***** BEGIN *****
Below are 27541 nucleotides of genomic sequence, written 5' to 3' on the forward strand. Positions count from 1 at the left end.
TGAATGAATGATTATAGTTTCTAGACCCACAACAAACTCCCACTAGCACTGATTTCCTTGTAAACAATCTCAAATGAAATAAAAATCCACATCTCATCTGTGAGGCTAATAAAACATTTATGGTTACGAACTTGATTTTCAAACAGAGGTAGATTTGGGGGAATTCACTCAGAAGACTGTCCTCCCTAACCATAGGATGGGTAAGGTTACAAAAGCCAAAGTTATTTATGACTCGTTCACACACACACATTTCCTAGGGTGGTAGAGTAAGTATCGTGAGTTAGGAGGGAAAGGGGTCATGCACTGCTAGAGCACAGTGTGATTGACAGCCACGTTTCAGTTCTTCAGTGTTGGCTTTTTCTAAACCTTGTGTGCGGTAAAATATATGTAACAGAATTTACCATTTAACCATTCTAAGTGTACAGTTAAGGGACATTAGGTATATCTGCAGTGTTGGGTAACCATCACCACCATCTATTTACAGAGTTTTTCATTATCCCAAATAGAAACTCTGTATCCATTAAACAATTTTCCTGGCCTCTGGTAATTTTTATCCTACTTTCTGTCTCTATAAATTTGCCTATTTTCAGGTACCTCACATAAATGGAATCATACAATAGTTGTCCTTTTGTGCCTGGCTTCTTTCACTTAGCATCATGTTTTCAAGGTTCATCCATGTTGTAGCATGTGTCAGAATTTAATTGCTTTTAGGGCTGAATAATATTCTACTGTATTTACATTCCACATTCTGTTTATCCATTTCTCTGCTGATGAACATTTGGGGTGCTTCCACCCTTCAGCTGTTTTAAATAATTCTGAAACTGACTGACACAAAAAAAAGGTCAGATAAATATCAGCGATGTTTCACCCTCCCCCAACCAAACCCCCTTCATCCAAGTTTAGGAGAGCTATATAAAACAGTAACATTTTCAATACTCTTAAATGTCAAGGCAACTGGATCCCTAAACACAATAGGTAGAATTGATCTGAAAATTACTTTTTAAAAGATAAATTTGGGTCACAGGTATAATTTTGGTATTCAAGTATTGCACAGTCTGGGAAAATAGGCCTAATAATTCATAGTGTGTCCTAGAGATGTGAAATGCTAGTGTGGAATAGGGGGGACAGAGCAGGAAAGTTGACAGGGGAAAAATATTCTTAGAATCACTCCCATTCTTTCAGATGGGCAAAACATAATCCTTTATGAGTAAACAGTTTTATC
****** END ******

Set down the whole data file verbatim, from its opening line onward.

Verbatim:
Below are 27541 nucleotides of genomic sequence, written 5' to 3' on the forward strand. Positions count from 1 at the left end.
TGAATGAATGATTATAGTTTCTAGACCCACAACAAACTCCCACTAGCACTGATTTCCTTGTAAACAATCTCAAATGAAATAAAAATCCACATCTCATCTGTGAGGCTAATAAAACATTTATGGTTACGAACTTGATTTTCAAACAGAGGTAGATTTGGGGGAATTCACTCAGAAGACTGTCCTCCCTAACCATAGGATGGGTAAGGTTACAAAAGCCAAAGTTATTTATGACTCGTTCACACACACACATTTCCTAGGGTGGTAGAGTAAGTATCGTGAGTTAGGAGGGAAAGGGGTCATGCACTGCTAGAGCACAGTGTGATTGACAGCCACGTTTCAGTTCTTCAGTGTTGGCTTTTTCTAAACCTTGTGTGCGGTAAAATATATGTAACAGAATTTACCATTTAACCATTCTAAGTGTACAGTTAAGGGACATTAGGTATATCTGCAGTGTTGGGTAACCATCACCACCATCTATTTACAGAGTTTTTCATTATCCCAAATAGAAACTCTGTATCCATTAAACAATTTTCCTGGCCTCTGGTAATTTTTATCCTACTTTCTGTCTCTATAAATTTGCCTATTTTCAGGTACCTCACATAAATGGAATCATACAATAGTTGTCCTTTTGTGCCTGGCTTCTTTCACTTAGCATCATGTTTTCAAGGTTCATCCATGTTGTAGCATGTGTCAGAATTTAATTGCTTTTAGGGCTGAATAATATTCTACTGTATTTACATTCCACATTCTGTTTATCCATTTCTCTGCTGATGAACATTTGGGGTGCTTCCACCCTTCAGCTGTTTTAAATAATTCTGAAACTGACTGACACAAAAAAAAGGTCAGATAAATATCAGCGATGTTTCACCCTCCCCCAACCAAACCCCCTTCATCCAAGTTTAGGAGAGCTATATAAAACAGTAACATTTTCAATACTCTTAAATGTCAAGGCAACTGGATCCCTAAACACAATAGGTAGAATTGATCTGAAAATTACTTTTTAAAAGATAAATTTGGGTCACAGGTATAATTTTGGTATTCAAGTATTGCACAGTCTGGGAAAATAGGCCTAATAATTCATAGTGTGTCCTAGAGATGTGAAATGCTAGTGTGGAATAGGGGGGACAGAGCAGGAAAGTTGACAGGGGAAAAATATTCTTAGAATCACTCCCATTCTTTCAGATGGGCAAAACATAATCCTTTATGAGTAAACAGTTTTATC